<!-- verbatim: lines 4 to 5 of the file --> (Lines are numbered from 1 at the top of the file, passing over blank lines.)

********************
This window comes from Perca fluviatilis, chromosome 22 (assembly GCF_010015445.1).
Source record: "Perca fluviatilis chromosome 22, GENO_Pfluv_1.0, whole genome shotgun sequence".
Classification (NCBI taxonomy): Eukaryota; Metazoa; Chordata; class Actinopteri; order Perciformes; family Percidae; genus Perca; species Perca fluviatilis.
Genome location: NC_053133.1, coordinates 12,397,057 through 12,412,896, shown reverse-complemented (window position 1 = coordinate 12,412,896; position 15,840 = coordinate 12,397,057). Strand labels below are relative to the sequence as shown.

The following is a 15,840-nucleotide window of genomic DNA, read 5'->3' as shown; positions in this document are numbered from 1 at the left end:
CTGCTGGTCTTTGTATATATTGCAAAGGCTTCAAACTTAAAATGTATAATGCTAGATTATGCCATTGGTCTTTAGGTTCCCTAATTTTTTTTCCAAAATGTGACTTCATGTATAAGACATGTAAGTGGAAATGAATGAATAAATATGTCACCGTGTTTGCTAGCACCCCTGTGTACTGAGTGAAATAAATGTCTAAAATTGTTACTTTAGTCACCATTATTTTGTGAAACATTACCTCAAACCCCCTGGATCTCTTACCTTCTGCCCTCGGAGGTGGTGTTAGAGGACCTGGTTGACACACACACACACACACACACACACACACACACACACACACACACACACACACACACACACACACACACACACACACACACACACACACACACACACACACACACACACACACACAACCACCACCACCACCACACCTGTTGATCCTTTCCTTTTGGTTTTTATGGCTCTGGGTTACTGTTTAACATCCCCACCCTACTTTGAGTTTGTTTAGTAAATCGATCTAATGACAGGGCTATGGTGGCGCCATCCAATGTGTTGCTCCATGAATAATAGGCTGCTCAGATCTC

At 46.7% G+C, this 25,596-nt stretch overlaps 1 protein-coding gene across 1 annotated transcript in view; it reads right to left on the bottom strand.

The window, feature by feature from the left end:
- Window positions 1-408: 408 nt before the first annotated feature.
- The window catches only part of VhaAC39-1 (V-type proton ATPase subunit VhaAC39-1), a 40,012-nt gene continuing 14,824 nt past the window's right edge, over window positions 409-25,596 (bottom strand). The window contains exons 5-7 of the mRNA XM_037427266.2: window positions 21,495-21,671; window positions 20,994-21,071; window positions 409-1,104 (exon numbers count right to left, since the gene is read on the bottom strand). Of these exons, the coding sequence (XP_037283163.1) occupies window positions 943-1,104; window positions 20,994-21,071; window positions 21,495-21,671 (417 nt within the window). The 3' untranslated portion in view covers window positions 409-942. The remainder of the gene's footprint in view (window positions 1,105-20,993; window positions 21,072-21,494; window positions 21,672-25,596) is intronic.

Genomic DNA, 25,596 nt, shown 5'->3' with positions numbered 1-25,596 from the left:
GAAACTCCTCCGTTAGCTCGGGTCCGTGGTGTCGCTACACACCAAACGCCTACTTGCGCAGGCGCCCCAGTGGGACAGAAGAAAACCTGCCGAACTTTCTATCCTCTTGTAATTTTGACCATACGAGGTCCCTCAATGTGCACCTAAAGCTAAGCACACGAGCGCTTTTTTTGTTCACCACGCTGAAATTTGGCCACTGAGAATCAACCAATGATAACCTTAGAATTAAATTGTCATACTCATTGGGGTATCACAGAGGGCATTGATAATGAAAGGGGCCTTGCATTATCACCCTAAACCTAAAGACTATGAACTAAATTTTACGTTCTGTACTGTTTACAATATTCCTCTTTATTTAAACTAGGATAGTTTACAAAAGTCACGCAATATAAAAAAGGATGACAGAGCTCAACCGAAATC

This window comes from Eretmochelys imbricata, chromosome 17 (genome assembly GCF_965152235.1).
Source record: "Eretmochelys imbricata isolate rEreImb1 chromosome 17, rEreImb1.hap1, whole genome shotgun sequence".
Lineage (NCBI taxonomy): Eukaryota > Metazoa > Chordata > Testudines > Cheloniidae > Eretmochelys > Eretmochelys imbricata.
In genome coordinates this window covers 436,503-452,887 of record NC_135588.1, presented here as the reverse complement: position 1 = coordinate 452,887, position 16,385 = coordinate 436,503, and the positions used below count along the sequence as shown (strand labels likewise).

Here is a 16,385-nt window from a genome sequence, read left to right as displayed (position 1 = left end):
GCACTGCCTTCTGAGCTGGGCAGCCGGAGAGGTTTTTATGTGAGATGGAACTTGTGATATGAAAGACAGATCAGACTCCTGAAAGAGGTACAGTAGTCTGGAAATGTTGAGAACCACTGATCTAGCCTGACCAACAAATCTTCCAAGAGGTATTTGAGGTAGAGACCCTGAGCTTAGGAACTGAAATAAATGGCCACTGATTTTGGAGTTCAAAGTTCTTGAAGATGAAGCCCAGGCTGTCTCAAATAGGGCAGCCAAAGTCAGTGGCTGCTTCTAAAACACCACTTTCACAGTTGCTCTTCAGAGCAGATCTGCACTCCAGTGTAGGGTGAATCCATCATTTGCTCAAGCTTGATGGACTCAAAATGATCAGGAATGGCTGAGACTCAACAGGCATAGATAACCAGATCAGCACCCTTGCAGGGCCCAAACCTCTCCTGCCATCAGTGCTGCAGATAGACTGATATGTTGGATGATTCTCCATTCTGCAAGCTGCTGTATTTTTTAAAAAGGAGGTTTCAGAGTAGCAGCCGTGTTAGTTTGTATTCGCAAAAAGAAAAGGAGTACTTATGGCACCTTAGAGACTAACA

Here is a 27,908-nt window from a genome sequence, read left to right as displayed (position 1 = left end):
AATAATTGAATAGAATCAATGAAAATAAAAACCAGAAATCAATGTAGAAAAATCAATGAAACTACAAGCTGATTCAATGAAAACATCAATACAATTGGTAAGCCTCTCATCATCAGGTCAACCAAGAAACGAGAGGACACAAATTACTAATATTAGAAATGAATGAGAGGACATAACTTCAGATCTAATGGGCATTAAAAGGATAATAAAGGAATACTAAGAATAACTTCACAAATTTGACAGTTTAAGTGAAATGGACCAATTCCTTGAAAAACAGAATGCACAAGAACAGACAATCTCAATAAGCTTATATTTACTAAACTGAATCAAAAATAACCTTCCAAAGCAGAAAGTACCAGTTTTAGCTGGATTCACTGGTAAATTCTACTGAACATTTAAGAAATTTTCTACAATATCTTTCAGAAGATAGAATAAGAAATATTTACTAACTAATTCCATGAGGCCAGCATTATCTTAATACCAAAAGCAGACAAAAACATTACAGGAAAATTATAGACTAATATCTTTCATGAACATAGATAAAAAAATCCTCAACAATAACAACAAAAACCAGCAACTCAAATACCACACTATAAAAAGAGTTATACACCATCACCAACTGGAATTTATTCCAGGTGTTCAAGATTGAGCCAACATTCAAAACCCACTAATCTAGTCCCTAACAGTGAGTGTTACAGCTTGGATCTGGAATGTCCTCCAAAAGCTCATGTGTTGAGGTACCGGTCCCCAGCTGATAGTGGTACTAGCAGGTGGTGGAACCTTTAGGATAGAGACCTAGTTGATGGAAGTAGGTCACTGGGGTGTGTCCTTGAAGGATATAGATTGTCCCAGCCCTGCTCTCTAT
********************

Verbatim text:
Genome location: NC_053133.1, coordinates 12,397,057 through 12,412,896, shown reverse-complemented (window position 1 = coordinate 12,412,896; position 15,840 = coordinate 12,397,057). Strand labels below are relative to the sequence as shown.

The following is a 15,840-nucleotide window of genomic DNA, read 5'->3' as shown; positions in this document are numbered from 1 at the left end: